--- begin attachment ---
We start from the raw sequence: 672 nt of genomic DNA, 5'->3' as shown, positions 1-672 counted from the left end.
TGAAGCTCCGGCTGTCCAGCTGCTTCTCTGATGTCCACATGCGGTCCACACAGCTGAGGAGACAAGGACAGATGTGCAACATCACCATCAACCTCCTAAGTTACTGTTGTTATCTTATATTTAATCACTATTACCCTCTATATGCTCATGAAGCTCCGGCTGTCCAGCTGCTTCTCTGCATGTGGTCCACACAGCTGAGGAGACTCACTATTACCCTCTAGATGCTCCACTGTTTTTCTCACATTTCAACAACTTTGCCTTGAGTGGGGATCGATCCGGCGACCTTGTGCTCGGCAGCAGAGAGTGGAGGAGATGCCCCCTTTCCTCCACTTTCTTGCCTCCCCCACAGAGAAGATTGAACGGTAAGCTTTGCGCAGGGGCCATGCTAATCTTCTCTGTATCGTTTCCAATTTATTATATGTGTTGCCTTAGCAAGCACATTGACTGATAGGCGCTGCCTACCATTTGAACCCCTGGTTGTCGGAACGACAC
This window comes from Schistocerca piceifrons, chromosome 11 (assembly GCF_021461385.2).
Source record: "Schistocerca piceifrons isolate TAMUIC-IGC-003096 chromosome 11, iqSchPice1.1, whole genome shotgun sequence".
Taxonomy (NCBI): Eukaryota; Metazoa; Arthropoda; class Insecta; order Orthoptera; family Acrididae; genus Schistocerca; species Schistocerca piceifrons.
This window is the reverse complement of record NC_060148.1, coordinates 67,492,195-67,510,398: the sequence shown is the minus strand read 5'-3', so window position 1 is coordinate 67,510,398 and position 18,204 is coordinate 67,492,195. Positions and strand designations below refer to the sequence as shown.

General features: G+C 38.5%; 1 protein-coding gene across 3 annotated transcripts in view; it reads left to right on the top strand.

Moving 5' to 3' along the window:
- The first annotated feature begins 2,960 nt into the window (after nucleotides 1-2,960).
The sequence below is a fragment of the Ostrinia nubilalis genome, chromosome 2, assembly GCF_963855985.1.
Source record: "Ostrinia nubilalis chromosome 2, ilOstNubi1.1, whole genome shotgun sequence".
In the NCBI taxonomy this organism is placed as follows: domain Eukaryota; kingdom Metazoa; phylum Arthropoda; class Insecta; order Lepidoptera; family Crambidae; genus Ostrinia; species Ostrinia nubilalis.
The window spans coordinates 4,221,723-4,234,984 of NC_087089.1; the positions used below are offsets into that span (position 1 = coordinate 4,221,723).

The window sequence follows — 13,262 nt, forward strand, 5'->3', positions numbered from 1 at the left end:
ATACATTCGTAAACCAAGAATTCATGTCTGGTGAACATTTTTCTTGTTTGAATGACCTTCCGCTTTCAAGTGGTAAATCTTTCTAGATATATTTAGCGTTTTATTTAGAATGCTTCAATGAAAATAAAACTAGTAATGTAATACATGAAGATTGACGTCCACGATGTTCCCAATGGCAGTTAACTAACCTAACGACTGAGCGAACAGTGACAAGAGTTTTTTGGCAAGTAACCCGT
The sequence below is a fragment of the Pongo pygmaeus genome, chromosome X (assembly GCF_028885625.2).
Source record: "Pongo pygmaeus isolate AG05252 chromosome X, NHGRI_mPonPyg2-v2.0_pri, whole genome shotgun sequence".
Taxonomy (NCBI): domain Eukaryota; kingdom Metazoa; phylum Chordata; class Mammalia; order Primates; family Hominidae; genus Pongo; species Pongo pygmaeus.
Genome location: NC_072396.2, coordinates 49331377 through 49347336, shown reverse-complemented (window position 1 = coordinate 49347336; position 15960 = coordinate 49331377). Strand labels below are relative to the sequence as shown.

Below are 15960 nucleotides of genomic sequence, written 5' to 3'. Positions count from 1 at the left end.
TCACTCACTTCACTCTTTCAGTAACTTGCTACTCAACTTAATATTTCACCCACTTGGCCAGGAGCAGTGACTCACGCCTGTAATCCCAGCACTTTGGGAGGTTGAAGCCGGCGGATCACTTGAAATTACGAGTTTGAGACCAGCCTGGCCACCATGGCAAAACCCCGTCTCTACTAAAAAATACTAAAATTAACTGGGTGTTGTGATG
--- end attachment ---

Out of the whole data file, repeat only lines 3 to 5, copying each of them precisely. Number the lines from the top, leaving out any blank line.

This window comes from Schistocerca piceifrons, chromosome 11 (assembly GCF_021461385.2).
Source record: "Schistocerca piceifrons isolate TAMUIC-IGC-003096 chromosome 11, iqSchPice1.1, whole genome shotgun sequence".
Taxonomy (NCBI): Eukaryota; Metazoa; Arthropoda; class Insecta; order Orthoptera; family Acrididae; genus Schistocerca; species Schistocerca piceifrons.